Reading 12: But when the doctrines of men grow up, there is therein nothing piercing, nothing healthy, nothing life-giving. The plant is drooping, and delicate, and soft. There are herbs and grass whereof it may truly be said that the grass withereth and the flower fadeth. . But the grain of Gospel seed, though, when it was sown, it seemed to be the least of all seeds, when once it is rooted in the soul of man, or in the whole world, groweth not into an herb, but becometh a tree so that the birds of the air (whereby we may understand, either the souls of believers, or the (angelic) powers bound to the service of God,) come and lodge in the branches thereof. I consider that the branches of the Gospel tree, which groweth from the grain of mustard-seed, are the divers developments of doctrine, on which the birds above mentioned find resting-places.

R. Duo Seraphim clamabant alter ad alterum: * Sanctus, sanctus, sanctus Dominus Deus Sabaoth: * Plena est omnis terra gloria ejus.
V. Tres sunt qui testimonium dant in caelo, Pater, Verbum, et Spiritus Sanctus: et hi tres unum sunt.
R. Sanctus, sanctus, sanctus Dominus Deus Sabaoth
V. Glória Patri, et Fílio, * et Spirítui Sancto.
R. Plena est omnis terra gloria ejus.
R. One Seraph cried unto another * Holy, Holy, Holy is the Lord God of hosts * The whole earth is full of His glory.
V. There are Three That bear record in heaven, the Father, the Word, and the Holy Ghost and these Three are One.
R. Holy, Holy, Holy is the Lord God of hosts
V. Glory be to the Father, and to the Son, * and to the Holy Ghost.
R. The whole earth is full of His glory.

Gospel: Matt 13:31-35

Another parable he proposed unto them, saying: The kingdom of heaven is like to a grain of mustard seed, which a man took and sowed in his field. Which is the least indeed of all seeds; but when it is grown up, it is greater than all herbs, and becometh a tree, so that the birds of the air come, and dwell in the branches thereof.  Another parable he spoke to them: The kingdom of heaven is like to leaven, which a woman took and hid in three measures of meal, until the whole was leavened.  All these things Jesus spoke in parables to the multitudes: and without parables he did not speak to them.  That it might be fulfilled which was spoken by the prophet, saying: I will open my mouth in parables, I will utter things hidden from the foundation of the world.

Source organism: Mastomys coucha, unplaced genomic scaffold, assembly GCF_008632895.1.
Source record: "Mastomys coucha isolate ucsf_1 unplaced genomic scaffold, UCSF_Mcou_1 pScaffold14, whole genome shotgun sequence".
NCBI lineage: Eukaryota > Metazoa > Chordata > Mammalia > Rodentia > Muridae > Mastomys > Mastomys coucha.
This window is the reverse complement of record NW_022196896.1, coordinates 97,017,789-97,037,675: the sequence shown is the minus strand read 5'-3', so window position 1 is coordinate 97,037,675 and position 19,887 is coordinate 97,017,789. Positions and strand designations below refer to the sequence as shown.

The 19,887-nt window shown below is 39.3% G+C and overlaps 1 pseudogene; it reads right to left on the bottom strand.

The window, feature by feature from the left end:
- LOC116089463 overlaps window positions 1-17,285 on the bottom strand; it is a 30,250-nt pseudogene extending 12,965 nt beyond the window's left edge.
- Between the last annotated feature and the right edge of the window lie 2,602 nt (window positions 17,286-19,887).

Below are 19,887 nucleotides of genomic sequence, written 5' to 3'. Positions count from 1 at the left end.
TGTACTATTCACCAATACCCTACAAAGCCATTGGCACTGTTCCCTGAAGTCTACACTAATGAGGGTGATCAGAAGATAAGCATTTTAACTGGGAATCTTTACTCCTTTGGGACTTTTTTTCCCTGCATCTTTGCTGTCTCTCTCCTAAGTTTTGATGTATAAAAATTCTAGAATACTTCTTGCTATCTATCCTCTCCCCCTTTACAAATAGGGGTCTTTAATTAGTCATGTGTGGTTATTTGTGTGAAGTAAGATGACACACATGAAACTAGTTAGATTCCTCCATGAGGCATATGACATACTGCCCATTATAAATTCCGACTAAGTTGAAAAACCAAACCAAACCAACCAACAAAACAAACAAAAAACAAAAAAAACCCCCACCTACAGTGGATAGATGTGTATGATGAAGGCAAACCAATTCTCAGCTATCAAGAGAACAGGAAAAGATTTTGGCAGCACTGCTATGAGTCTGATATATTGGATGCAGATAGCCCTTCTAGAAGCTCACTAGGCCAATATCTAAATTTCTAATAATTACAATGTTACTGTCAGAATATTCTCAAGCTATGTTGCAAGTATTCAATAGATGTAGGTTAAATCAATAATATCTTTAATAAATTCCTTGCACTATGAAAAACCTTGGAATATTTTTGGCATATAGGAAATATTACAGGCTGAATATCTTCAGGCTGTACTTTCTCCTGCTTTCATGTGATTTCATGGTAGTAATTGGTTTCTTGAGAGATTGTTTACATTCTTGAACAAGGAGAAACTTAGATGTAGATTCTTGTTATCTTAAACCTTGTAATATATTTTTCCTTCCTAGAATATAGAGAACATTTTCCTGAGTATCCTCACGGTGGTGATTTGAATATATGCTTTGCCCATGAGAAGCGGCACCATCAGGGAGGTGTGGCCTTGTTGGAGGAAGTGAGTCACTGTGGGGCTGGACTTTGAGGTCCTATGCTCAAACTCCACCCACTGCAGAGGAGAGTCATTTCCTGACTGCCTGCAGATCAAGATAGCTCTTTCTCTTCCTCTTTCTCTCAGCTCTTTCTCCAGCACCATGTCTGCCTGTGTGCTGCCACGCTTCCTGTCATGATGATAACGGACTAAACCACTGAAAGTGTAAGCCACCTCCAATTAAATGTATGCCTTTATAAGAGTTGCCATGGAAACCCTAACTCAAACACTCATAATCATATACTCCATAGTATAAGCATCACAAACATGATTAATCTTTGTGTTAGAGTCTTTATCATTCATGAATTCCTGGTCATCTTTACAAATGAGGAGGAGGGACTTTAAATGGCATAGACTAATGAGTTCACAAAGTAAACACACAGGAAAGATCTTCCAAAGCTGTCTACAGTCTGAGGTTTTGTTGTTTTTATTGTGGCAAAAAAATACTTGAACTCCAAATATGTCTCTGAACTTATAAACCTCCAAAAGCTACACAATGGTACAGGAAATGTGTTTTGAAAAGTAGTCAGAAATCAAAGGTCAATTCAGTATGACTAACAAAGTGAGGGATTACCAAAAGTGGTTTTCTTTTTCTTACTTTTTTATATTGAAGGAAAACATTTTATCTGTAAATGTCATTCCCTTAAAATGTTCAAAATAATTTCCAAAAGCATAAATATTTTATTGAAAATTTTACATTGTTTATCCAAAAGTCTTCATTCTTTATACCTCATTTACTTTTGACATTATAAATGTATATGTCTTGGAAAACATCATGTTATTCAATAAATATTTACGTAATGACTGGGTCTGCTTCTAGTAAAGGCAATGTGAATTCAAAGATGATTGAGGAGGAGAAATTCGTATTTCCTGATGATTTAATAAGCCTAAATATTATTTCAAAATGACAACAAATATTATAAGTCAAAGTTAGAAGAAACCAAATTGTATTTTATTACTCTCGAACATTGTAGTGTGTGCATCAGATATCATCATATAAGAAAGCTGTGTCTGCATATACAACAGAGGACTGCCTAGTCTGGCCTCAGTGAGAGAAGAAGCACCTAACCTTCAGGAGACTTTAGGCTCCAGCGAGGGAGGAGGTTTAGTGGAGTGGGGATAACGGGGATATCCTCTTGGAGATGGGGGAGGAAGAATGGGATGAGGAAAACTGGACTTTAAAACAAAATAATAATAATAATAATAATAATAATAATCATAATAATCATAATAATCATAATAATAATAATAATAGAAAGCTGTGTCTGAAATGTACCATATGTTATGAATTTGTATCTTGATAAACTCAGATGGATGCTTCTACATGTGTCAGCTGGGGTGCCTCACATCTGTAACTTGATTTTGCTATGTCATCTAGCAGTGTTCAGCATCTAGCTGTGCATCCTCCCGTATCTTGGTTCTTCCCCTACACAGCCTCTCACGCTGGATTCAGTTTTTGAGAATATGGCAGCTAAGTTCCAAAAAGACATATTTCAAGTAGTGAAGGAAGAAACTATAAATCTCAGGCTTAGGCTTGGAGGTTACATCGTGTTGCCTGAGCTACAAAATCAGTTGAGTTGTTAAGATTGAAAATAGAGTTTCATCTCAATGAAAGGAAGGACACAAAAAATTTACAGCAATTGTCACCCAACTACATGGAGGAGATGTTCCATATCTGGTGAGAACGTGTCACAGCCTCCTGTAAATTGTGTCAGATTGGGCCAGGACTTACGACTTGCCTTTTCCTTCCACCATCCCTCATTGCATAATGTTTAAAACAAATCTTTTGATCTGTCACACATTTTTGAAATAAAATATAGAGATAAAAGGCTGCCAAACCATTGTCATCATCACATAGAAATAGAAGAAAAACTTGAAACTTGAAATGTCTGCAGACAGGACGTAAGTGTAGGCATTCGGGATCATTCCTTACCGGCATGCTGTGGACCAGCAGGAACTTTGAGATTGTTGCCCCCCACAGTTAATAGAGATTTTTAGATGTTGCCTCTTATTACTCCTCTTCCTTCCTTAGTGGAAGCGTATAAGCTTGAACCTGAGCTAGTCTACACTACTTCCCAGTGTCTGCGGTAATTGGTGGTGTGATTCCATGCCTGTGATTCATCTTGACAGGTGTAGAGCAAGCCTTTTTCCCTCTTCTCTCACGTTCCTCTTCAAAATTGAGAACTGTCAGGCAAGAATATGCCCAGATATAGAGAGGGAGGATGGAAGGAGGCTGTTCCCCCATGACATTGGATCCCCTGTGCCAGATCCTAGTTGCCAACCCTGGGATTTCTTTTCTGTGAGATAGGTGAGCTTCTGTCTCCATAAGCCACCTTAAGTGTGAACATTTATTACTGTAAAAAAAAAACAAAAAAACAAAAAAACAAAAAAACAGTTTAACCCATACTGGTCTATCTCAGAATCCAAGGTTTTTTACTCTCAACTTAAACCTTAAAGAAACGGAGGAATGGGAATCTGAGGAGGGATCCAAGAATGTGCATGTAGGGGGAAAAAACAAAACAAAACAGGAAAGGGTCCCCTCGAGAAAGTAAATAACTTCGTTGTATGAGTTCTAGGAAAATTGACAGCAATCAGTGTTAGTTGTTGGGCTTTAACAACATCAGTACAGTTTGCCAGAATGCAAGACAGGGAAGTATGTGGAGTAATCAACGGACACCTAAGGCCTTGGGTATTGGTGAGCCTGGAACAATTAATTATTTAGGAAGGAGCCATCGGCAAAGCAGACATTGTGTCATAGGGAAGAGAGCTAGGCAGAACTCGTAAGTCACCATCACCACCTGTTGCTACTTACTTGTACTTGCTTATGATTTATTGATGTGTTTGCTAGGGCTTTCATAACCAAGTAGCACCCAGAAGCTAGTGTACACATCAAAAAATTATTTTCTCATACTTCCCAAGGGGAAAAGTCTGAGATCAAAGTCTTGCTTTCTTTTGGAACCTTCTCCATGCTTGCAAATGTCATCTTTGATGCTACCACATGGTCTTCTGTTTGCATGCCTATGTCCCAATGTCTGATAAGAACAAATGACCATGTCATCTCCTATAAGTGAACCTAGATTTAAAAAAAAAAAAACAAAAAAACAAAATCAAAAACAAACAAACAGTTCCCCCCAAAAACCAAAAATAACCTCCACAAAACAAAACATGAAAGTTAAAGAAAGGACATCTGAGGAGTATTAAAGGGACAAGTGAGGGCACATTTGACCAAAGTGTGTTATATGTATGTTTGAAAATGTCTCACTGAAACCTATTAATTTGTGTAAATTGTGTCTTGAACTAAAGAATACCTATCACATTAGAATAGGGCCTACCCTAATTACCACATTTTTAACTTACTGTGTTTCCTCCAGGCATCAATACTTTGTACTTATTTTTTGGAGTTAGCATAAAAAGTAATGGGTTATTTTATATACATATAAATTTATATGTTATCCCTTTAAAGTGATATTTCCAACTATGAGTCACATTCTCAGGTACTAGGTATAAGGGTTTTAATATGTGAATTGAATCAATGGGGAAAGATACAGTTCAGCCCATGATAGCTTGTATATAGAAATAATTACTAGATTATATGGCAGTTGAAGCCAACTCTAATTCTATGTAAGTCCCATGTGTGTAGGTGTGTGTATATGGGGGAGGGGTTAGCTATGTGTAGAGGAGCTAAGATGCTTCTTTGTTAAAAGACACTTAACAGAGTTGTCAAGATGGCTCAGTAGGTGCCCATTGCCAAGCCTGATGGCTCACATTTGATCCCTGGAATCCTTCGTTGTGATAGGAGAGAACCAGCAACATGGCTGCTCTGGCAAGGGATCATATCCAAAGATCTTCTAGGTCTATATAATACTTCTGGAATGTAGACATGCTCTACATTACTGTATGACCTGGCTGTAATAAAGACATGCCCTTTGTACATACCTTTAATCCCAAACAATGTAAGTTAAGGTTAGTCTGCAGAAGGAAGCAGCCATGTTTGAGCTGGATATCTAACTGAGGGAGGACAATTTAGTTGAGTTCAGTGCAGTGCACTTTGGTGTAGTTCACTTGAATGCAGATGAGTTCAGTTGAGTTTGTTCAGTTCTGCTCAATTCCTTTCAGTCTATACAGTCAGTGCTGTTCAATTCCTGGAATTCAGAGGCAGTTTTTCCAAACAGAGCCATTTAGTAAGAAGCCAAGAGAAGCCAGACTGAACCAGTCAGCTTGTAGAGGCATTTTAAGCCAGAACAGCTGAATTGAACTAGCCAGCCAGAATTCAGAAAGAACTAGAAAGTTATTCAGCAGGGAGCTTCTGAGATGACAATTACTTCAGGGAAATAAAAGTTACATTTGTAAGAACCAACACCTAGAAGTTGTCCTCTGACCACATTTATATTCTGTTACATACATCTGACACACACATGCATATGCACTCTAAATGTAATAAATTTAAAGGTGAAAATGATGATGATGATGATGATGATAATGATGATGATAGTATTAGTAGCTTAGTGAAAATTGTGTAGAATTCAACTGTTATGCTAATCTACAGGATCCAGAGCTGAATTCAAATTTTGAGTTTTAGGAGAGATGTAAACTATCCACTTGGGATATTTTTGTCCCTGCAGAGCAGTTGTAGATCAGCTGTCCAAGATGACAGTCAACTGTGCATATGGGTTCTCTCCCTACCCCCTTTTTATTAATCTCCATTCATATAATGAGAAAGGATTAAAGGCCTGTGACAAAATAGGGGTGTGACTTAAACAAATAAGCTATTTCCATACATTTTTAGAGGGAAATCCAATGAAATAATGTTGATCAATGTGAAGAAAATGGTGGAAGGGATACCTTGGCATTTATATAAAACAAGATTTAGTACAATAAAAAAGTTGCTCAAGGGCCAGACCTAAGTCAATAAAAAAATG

St Gertrude** - November 17

The readings (and psalms of) Matins for the feast of St Gertrude depend on whether the feast is Class III or II - for Oblates attached to women's monasteries it will be Class II in the 1962-3 rubrics, and therefore have three Nocturns.

If Class III:

Invitat. Regem Vírginum Dóminum, * Veníte, adorémus.

Invitatory antiphon. The Lord, the King of Virgins, * O come, let us worship.
Hymnus

Mira nocturnis – LR 455
Hymn


Nocturn I (Songs 2:1-5; 8:6-7)

Lectio 1: De Canticis canticorum - Ego flos campi, et lilium convallium.  Sicut lilium inter spinas, sic amica mea inter filias. Sicut malus inter ligna silvarum, sic dilectus meus inter filios. Sub umbra illius quem desideraveram sedi, et fructus ejus dulcis gutturi meo. Introduxit me in   cellam vinariam; ordinavit in me caritatem. Fulcite me floribus, stipate me malis, quia amore langueo.
Reading 1: From the Song of Songs - I am the flower of the field, and the lily of the valleys. As the lily among thorns, so is my love among the daughters.  As the apple tree among the trees of the woods, so is my beloved among the sons. I sat down under his shadow, whom I desired: and his fruit was sweet to my palate.  He brought me into the cellar of wine, he set in order charity in me. Stay me up with flowers, compass me about with apples: because I languish with love.

R.  In caritate perpetua dilexit Gertudem Dominus, ideo attraxit eam ab infantia, et duxit in solitudinem * Et locutus est ad cor eius
V. Sponsavit eam sibi in sempiternum in fide et in misericordia
R. Et locutus est ad cor eius
R. The Lord loved Gertrude in perpetual charity, therefore he drew her to him from infancy, and led her into solitude * and spoke to her in her  heart
V. He espoused her to himself forever in faith and mercy
R.  And spoke to her in her heart

Lectio 2: Pone me ut signaculum super cor tuum,
ut signaculum super brachium tuum, quia fortis est ut mors dilectio, dura sicut infernus æmulatio: lampades ejus lampades ignis atque flammarum. Aquæ multæ non potuerunt extinguere caritatem, nec flumina obruent illam.